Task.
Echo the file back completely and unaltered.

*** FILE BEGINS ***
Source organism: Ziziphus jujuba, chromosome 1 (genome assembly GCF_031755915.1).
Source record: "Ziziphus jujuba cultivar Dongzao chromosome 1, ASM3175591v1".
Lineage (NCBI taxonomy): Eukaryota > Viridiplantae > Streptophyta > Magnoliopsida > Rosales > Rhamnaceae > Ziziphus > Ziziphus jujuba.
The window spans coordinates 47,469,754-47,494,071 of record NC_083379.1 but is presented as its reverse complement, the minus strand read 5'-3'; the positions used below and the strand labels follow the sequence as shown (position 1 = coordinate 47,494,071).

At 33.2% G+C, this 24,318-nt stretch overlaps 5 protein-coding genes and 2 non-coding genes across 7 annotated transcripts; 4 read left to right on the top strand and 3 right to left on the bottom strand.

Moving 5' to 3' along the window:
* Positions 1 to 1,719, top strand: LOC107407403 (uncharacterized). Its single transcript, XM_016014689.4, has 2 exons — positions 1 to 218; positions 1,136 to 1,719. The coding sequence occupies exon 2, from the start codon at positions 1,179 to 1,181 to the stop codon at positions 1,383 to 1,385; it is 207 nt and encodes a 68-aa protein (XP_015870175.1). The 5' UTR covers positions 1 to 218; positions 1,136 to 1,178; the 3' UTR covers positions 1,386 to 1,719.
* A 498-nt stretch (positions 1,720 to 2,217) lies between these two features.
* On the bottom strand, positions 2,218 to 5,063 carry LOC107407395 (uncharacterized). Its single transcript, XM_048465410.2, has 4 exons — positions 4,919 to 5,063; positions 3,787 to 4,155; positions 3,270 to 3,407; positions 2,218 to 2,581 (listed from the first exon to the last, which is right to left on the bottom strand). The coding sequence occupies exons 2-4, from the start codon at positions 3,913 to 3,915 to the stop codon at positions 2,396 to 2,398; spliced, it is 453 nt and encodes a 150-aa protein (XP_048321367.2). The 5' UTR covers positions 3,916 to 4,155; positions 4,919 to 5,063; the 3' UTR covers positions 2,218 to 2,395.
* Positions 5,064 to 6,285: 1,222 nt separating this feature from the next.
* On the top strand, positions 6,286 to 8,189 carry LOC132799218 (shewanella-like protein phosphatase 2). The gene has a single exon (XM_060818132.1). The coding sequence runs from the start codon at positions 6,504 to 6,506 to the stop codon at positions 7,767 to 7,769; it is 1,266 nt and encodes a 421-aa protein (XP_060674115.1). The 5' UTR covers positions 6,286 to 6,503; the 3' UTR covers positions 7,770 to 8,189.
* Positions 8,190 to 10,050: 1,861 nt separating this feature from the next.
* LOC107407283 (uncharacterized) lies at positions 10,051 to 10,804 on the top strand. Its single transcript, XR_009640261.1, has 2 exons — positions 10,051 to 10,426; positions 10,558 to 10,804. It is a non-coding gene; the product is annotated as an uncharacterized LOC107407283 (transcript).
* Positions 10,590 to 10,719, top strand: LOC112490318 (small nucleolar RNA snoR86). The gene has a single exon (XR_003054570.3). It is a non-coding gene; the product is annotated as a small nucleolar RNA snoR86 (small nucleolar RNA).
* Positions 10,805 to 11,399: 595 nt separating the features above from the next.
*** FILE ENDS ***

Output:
Source organism: Ziziphus jujuba, chromosome 1 (genome assembly GCF_031755915.1).
Source record: "Ziziphus jujuba cultivar Dongzao chromosome 1, ASM3175591v1".
Lineage (NCBI taxonomy): Eukaryota > Viridiplantae > Streptophyta > Magnoliopsida > Rosales > Rhamnaceae > Ziziphus > Ziziphus jujuba.
The window spans coordinates 47,469,754-47,494,071 of record NC_083379.1 but is presented as its reverse complement, the minus strand read 5'-3'; the positions used below and the strand labels follow the sequence as shown (position 1 = coordinate 47,494,071).

At 33.2% G+C, this 24,318-nt stretch overlaps 5 protein-coding genes and 2 non-coding genes across 7 annotated transcripts; 4 read left to right on the top strand and 3 right to left on the bottom strand.

Moving 5' to 3' along the window:
* Positions 1 to 1,719, top strand: LOC107407403 (uncharacterized). Its single transcript, XM_016014689.4, has 2 exons — positions 1 to 218; positions 1,136 to 1,719. The coding sequence occupies exon 2, from the start codon at positions 1,179 to 1,181 to the stop codon at positions 1,383 to 1,385; it is 207 nt and encodes a 68-aa protein (XP_015870175.1). The 5' UTR covers positions 1 to 218; positions 1,136 to 1,178; the 3' UTR covers positions 1,386 to 1,719.
* A 498-nt stretch (positions 1,720 to 2,217) lies between these two features.
* On the bottom strand, positions 2,218 to 5,063 carry LOC107407395 (uncharacterized). Its single transcript, XM_048465410.2, has 4 exons — positions 4,919 to 5,063; positions 3,787 to 4,155; positions 3,270 to 3,407; positions 2,218 to 2,581 (listed from the first exon to the last, which is right to left on the bottom strand). The coding sequence occupies exons 2-4, from the start codon at positions 3,913 to 3,915 to the stop codon at positions 2,396 to 2,398; spliced, it is 453 nt and encodes a 150-aa protein (XP_048321367.2). The 5' UTR covers positions 3,916 to 4,155; positions 4,919 to 5,063; the 3' UTR covers positions 2,218 to 2,395.
* Positions 5,064 to 6,285: 1,222 nt separating this feature from the next.
* On the top strand, positions 6,286 to 8,189 carry LOC132799218 (shewanella-like protein phosphatase 2). The gene has a single exon (XM_060818132.1). The coding sequence runs from the start codon at positions 6,504 to 6,506 to the stop codon at positions 7,767 to 7,769; it is 1,266 nt and encodes a 421-aa protein (XP_060674115.1). The 5' UTR covers positions 6,286 to 6,503; the 3' UTR covers positions 7,770 to 8,189.
* Positions 8,190 to 10,050: 1,861 nt separating this feature from the next.
* LOC107407283 (uncharacterized) lies at positions 10,051 to 10,804 on the top strand. Its single transcript, XR_009640261.1, has 2 exons — positions 10,051 to 10,426; positions 10,558 to 10,804. It is a non-coding gene; the product is annotated as an uncharacterized LOC107407283 (transcript).
* Positions 10,590 to 10,719, top strand: LOC112490318 (small nucleolar RNA snoR86). The gene has a single exon (XR_003054570.3). It is a non-coding gene; the product is annotated as a small nucleolar RNA snoR86 (small nucleolar RNA).
* Positions 10,805 to 11,399: 595 nt separating the features above from the next.